All Posts by Grahamcampbell

About the Author

Wa Handle Construction – Martell Knives

So this is mostly a post for the other makers out there having issues with making wa handles……but maybe my customers might like to see it too?

It’s common for most (wa) handle makers today to use a dowel internally to provide stability/security while shaping the handle (off knife). This is sort of like making a dowel to work like (what we get from) a tang when shaping a handle while it’s mounted on the knife. This is especially important to a maker when metal spacers are involved in the build as they tend to hold onto heat and melt the epoxy allowing the handle to come apart but when a dowel is used this problem pretty much isn’t an issue.

Using dowels internally does add a lot of strength for to a handle, for sure, but I don’t believe it’s necessary for kitchen knives since they’re not used in a manner that requires such characteristics like say a camp knife would require (chopping, etc). I only use dowels for the reasons noted.

I first used a single dowel in my wa handles, like most other makers employ, but I found this limiting and looked for another method. The reasons for this…

1. When a single (large) hole is drilled it’s difficult to keep the hole running straight as the depth increases.

2. Bigger drill bits cost more money and are harder to find. The same is true for dowels.

3. The size of the hole/dowel limits the size/shape that the finished handle can be brought to. Using a large internal hole/dowel often meant wider handles than I wanted to provide, especially the case on small petty handles.

4. When making handles for several different size knives one needs to make different sized handles, this means many different size dowels and drill bits to keep on hand. With the double dowel method I can use one size drill and dowel for all handles.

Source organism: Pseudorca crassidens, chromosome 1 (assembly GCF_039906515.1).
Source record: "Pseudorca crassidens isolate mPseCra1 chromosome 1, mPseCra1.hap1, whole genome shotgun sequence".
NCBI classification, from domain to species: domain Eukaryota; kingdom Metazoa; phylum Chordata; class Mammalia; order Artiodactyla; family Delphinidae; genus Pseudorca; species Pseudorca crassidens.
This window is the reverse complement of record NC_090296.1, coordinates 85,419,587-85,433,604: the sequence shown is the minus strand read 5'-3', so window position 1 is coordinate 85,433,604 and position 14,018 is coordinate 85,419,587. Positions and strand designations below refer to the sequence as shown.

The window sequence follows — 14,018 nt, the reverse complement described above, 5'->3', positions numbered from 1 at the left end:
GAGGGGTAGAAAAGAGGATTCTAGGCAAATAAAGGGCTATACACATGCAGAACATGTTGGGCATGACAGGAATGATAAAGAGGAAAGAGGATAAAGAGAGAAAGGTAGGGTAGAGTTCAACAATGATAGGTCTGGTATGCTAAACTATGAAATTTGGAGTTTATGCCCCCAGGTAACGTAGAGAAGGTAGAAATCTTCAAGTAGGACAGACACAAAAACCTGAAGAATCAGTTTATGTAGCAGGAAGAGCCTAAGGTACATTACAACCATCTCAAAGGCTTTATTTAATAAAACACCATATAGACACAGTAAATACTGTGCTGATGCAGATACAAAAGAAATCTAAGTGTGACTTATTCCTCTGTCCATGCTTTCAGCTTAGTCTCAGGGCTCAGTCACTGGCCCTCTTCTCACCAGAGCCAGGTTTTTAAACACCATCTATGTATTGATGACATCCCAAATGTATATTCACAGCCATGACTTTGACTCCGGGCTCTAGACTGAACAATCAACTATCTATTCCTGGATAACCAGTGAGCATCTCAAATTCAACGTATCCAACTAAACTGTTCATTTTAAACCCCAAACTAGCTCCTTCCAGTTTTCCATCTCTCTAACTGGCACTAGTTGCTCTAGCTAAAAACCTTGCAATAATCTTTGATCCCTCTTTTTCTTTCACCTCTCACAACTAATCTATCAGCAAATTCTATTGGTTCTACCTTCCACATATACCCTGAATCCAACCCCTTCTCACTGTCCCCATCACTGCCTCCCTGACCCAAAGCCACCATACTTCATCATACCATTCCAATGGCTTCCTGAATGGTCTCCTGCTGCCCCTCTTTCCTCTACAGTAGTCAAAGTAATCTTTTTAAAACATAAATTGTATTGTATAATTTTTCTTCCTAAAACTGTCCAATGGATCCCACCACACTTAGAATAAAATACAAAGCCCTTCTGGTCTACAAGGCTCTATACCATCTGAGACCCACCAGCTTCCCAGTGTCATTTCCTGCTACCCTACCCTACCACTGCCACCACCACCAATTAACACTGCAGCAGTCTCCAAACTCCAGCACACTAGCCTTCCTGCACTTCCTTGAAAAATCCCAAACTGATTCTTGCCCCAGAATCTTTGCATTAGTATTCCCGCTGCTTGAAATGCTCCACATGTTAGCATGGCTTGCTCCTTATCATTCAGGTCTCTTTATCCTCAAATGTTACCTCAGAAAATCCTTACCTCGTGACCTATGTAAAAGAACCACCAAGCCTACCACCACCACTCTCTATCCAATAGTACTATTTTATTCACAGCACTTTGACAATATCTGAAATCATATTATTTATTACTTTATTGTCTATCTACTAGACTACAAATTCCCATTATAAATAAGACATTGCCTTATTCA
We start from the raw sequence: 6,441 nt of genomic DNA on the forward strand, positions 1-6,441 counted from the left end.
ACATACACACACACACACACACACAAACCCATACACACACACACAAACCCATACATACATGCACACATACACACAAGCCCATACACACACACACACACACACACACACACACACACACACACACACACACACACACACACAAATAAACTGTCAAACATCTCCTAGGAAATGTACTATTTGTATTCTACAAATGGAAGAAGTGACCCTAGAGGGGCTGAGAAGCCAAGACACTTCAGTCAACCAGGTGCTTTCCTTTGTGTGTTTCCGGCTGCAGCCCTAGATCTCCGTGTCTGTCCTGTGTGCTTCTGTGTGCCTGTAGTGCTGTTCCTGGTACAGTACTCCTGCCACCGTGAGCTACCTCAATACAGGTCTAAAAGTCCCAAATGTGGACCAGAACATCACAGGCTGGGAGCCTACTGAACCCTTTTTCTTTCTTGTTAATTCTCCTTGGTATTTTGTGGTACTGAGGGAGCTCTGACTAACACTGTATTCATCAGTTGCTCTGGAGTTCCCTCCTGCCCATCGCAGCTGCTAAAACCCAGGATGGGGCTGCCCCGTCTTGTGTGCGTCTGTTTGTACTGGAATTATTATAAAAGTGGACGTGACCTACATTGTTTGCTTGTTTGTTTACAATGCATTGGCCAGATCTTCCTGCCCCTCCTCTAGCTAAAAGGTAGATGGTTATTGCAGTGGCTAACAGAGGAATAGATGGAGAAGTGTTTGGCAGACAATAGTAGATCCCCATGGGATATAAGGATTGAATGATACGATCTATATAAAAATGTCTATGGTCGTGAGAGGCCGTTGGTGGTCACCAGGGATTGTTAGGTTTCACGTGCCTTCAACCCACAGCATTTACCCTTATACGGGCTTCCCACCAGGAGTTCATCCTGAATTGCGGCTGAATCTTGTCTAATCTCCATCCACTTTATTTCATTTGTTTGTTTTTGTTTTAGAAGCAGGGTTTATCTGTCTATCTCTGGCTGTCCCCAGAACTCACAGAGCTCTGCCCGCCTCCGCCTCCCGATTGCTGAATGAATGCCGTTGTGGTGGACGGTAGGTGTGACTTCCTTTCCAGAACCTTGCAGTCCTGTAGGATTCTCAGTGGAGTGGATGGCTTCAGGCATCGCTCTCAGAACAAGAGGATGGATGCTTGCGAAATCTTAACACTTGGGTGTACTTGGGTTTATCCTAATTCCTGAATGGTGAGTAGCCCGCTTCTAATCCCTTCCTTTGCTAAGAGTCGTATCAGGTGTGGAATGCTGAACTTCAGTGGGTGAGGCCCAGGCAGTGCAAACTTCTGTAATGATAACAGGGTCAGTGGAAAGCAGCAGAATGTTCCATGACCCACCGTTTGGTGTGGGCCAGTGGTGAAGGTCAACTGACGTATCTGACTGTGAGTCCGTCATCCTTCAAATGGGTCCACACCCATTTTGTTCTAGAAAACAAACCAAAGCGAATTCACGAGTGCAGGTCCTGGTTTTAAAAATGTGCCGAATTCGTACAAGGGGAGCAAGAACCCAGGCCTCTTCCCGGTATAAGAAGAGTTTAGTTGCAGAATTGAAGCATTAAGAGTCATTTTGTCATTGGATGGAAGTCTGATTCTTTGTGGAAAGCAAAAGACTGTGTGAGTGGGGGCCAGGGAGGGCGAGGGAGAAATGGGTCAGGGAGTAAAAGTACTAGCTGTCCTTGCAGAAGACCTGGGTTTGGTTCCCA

Doctor, Doctor!

 

What knife do you carry during the Covid-19 pandemic?

There are a lot of options to choose from.  I’m going with Steel Will’s Plague Doctor!


Steal Will Plague Doctor
The Plague Doctor is a tactical level knife from Steel Will


Steel Will offers three levels of pocket knives.  First is their EDC.  Up a notch is their Outdoor line followed by their Tactical line.  I don’t know the difference.  I’m cynical enough to know “Tactical” products are usually black and cost more.

The Plague Doctor is a product of the fertile mind of the mysterious designer Vaeringi.  At least he is mysterious to me.  I was unable to find a first name or any kind of bio. 

The knife is a frame lock, with G-10 scales available in OD green and black.  I went with green G-10.


STeel Will Tactical Level Plague Doctor
Who says photos don’t lie?  The lighting conditions produced a black blade and not the silver satin steel blade it should be.


The blade is made from D2 steel, a high carbon, high chromium die steel and is the highest carbon alloy tool and die steel in production.  The steel contains 1.5% carbon, 12% chromium, 0.75% molybdenum and 0.9% vanadium and a smattering of other elements.  It is the chromium and vanadium that is of interest.  Both form hard, tiny carbides that pin the grain boundaries, and provide strength and edge retention.  The chromium forms a thin, tough transparent metal oxide that protects the steel from rust.  D2 is right on the edge of being stainless, so it benefits from an occasional wipe with oil.  D2 was popularized by Jimmy Lile and later by Bob Dozier.

The knife blade sports a flipper that rotates to form a deep guard for the index finger.  The top of the blade has a riser with jimping providing a friction surface for your thumb.  A depression in the handle feeds your thumb into the jimping. 

There is no opening stud on the blade.  This knife was designed to open with the flipper.  Not enough of the closed blade is exposed to grasp it and open the knife slowly and politely.  Politeness be damned, it’s a fighting knife.

Steel Will Plague Doctor clip side

The clip is reversible, but not interchangeable.  Steel Will gives you a second Clip.  All you need is a T-6 torx and a drop of loctite.

I went with the OD green because it wasn’t black.  There is a fine texture on the G-10 to help with grip but not so much you’ll sand the inside of your pocket.  Steel liners support the scales and one side forms the liner lock.  The lock takes a pretty solid bite out of the back of the blade.  The blade pivots on what appear to be bronze washers.  I’d put tiny drop oil on them too.